My concept of good and evil is a little different, and this will come up in blogs to come. I agree with you that before you can have such a distinction, you first have to have some sort of moral law. But evil isn't something that's equal and opposite to good. Rather, evil is a departure from good. Good is the standard set forth in the moral law. Evil is a violation or deviation from it. So evil doesn't stand on its own. In fact, it's possible to have good without evil, but it's not possible to have evil without good. You can have a standard for goodness without having a deviation from it, but you can't have a deviation from a standard without the standard itself.

Greg Koukl, from Stand to Reason uses a couple of analogies to illustrate the same thing. First, he compares good and evil to donuts and donut holes. Ontologically, donut holes don't exist; they're just where the donut is not. Donuts exist, though. In the same way, evil doesn't exist ontologically. That is, it doesn't have being in itself; it's just where good is not.

Another illustration he uses is between light and shadow. Shadows don't have ontological existence; they're just where the light is not. Good and evil are the same. Good has ontological status, but evil is just where good is not.


At 7/18/2005 1:48 AM , Blogger Steve said...

well i dont know that evil should simply be regarded as the absence of "good." I mean, thats kind of Puritan in a sense. Like, sitting on the couch is not "good" so is it evil? Anything which is not helping an old lady cross a street is evil? That seems to be too broad a definition of evil... to mix those kinds of things with child molestation. There becomes no distinction between evil acts.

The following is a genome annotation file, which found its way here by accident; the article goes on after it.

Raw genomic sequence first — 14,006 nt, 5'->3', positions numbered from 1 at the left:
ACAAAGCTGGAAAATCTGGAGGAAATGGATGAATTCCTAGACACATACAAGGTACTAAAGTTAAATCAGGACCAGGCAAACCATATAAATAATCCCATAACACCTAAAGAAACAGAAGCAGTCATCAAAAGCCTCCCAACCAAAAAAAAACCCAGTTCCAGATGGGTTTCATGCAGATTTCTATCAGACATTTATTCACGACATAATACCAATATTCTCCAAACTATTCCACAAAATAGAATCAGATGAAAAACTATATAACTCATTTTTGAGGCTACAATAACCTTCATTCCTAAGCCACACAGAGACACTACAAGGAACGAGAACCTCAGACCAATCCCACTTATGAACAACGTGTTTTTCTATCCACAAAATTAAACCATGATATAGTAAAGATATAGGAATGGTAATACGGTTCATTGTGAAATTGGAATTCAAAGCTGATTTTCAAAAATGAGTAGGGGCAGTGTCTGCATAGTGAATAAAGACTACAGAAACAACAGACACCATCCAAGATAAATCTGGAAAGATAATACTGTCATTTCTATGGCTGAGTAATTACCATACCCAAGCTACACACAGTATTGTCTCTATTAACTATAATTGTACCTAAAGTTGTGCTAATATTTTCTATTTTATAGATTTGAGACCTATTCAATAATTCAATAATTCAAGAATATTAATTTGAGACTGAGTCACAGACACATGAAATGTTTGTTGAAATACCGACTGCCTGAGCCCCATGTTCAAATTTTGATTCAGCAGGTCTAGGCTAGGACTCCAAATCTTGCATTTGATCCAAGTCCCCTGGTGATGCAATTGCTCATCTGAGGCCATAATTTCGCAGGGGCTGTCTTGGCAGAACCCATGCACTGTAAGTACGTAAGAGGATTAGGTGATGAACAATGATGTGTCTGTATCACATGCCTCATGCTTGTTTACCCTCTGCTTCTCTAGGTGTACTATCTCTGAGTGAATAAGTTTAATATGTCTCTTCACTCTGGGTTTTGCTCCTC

The baseball example was meant to talk about evil in the context of a universe with formal rules and rights/wrongs, with one where everything is apparently relative. In the structured baseball game, you keep a score, and you pay attention to who is doing what. In a street game, with players switching sides and doing all sorts of sloppy plays, with some great ones... you no longer have the same kind of game.

In a world without God, nobody is keeping score of the child molestors, and the murders, and the charity donations... they just happen without the structure of an ordered universe overseen by god.

At 7/18/2005 1:55 AM , Blogger ephphatha said...

Well, that's not exactly what I meant (though I think you point out a weakness in Koukl's illustrations). By "good" I mean some kind of standard--some standard that prescribes the way things ought to be. Evil is a deviation or violation of that standard. If there is some situation, like sitting on the couch, that is morally neutral, it isn't evil, because it doesn't violate any standard.


At 7/18/2005 2:47 AM , Blogger Steve said...

well then it seems that evil relates to "Good" in the sense that if there is a rule (standard) for what is Good, then anything else is in fact evil, as it pertains to that standard of "good" behavior or action. However it means there is a strong link between the two, because anything which "good" doesn't address cannot be evil because there's no standard for it.

But that creates a bit of a duality in existence which seems a bit Zoastrian!

At 7/18/2005 3:36 AM , Blogger A better man than you said...


Okay, I would concede that the presence of "evil" in the world would mean something. But I started out my last comment saying that evil is a word. In this comment I will say that evil is a concept. Keep in mind, I'm not saying that evil doesn't exist, I'm just saying that it's a concept. What is evil, then? I mean, that's not something you can necessarily define. To say that for evil to exist only if there is an arbiter is, in my opinion, not something that holds any weight to an argument. It's just the chicken & the egg, who's to say that we aren't the moral compass? I'm by no means saying that we are, I'm simply saying that it just goes round and round: If you believe there is evil, then you believe in a moral compass. If not, then--as you said--there are simply some horrible things in this world. So, it just comes back to your definition of the word "evil".